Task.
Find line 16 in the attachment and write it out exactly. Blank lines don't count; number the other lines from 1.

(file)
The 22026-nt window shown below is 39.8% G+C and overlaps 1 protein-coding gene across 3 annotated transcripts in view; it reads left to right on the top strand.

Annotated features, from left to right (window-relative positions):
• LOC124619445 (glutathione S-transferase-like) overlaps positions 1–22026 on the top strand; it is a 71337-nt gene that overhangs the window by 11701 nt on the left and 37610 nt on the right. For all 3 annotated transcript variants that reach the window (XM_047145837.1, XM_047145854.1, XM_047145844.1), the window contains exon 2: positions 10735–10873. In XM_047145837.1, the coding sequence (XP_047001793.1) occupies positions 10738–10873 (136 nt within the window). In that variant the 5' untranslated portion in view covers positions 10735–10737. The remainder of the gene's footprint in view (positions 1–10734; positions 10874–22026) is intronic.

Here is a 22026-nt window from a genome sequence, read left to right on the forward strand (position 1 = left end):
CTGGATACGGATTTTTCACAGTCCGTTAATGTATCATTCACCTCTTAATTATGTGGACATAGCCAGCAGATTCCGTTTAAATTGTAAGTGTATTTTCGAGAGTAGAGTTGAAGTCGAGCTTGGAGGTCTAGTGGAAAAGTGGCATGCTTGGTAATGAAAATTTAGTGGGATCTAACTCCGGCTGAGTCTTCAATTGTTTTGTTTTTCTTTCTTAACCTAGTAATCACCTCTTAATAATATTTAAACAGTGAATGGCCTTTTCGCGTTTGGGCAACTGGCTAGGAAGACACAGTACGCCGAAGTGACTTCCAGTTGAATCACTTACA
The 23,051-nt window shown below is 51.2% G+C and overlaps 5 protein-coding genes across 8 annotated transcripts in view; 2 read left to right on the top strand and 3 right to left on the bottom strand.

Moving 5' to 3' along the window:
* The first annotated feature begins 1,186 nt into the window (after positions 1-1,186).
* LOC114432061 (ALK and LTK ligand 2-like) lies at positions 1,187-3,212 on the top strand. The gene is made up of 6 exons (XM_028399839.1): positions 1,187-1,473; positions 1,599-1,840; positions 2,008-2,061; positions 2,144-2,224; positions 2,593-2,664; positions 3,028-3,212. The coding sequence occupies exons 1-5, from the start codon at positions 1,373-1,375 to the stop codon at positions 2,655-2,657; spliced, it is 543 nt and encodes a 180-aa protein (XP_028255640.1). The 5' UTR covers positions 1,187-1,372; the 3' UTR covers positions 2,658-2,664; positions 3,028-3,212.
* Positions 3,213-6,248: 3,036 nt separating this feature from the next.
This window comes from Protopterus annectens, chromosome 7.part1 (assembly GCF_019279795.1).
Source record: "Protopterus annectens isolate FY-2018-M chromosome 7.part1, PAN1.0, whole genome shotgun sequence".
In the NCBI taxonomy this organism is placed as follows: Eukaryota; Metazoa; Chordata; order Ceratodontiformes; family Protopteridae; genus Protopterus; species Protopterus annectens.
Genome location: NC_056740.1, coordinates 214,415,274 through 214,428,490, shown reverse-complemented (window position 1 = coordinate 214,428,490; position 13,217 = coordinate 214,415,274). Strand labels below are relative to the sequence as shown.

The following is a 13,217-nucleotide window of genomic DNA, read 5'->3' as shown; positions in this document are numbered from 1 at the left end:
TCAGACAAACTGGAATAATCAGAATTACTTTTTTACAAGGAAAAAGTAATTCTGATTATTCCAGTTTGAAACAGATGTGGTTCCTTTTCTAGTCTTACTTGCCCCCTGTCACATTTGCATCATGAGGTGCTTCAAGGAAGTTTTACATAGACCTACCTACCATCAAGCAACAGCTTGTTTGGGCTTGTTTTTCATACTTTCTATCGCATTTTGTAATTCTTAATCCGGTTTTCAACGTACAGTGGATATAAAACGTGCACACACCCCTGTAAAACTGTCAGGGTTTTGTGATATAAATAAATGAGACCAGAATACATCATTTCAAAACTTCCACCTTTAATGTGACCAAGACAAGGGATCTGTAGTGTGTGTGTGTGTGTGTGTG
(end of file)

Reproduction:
TCAGACAAACTGGAATAATCAGAATTACTTTTTTACAAGGAAAAAGTAATTCTGATTATTCCAGTTTGAAACAGATGTGGTTCCTTTTCTAGTCTTACTTGCCCCCTGTCACATTTGCATCATGAGGTGCTTCAAGGAAGTTTTACATAGACCTACCTACCATCAAGCAACAGCTTGTTTGGGCTTGTTTTTCATACTTTCTATCGCATTTTGTAATTCTTAATCCGGTTTTCAACGTACAGTGGATATAAAACGTGCACACACCCCTGTAAAACTGTCAGGGTTTTGTGATATAAATAAATGAGACCAGAATACATCATTTCAAAACTTCCACCTTTAATGTGACCAAGACAAGGGATCTGTAGTGTGTGTGTGTGTGTGTGTG